How to Conduct a Research Interview

Interviewing may be defined simply as a conversation with a purpose. Specifically, the purpose is to gather information. (Berg, & Lune, 2011) As a qualitative research method, it contains two stages - data collection and data analysis.

Development Guideline

  • Determine the nature and objectives of your interview: list all the broad categories you feel may be relevant to your study.
  • Refine the list.
  • Develop sets of questions relevant to each of the outlined categories.
  • Create a conceptual table.

Interview Process

  1. Start with a few easy, demographic questions.
  2. Next begin with some of the more important questions for the study topic.
  3. Ask validating questions (questions restating important or sensitive questions, worded differently than previously asked)
  4. Begin the next important topic or conceptual area of questions.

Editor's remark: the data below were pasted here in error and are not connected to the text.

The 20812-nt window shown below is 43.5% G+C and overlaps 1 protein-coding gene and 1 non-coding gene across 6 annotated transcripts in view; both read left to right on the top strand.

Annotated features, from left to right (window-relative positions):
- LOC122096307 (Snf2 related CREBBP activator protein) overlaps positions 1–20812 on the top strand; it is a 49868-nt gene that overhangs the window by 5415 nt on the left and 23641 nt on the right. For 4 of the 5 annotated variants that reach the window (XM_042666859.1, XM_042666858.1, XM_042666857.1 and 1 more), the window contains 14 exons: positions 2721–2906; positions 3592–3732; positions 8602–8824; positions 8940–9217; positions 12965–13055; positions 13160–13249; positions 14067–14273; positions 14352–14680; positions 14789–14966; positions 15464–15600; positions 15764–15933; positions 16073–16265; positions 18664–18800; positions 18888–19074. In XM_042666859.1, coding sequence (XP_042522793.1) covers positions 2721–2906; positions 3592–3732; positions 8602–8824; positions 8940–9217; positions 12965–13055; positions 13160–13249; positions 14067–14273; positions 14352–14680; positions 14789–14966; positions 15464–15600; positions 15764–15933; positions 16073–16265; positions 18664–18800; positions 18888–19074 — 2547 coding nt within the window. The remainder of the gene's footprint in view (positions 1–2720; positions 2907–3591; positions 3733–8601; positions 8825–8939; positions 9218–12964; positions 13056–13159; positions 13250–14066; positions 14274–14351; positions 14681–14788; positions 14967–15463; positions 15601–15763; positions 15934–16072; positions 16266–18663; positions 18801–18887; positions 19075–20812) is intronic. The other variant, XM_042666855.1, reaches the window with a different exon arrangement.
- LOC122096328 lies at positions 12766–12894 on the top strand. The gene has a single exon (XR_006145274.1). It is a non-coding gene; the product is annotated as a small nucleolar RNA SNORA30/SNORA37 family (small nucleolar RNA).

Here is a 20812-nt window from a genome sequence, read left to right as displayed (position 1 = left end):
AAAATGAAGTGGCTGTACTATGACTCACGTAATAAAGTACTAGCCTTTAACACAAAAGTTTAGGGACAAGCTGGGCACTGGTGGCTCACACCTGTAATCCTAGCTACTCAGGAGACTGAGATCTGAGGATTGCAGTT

5. Repeat steps 3 and 4, and so on through your major topics.
  6. Finalize the interview with an open-ended question, such as "Oh, by the way, before we end the interview, is there any thing you want to address?"

Rubrics for Interview Questions

  • 20pts - The goals and objectives of the interview should be explained with one paragraph or two.
  • 30pts -Develop the conceptual table
  • 20pts - The questions must reflect an awareness that individuals understand the subjects in varying ways.
  • 10pts - The questions must be formulated in words familiar to the people being interviewed (in vocabularies of the subjects).
  • 10pts - The number of questions should be controlled under 15.
  • 10pts - Avoid simple yes/no questions, such as "do you like playing game", "what is your favorite color" and etc.

A Few Common Problems in Question Formulation

  • Affectively Worded Questions
  • The Double-Barreled Question
  • Complex Questions
  • Confirmation Bias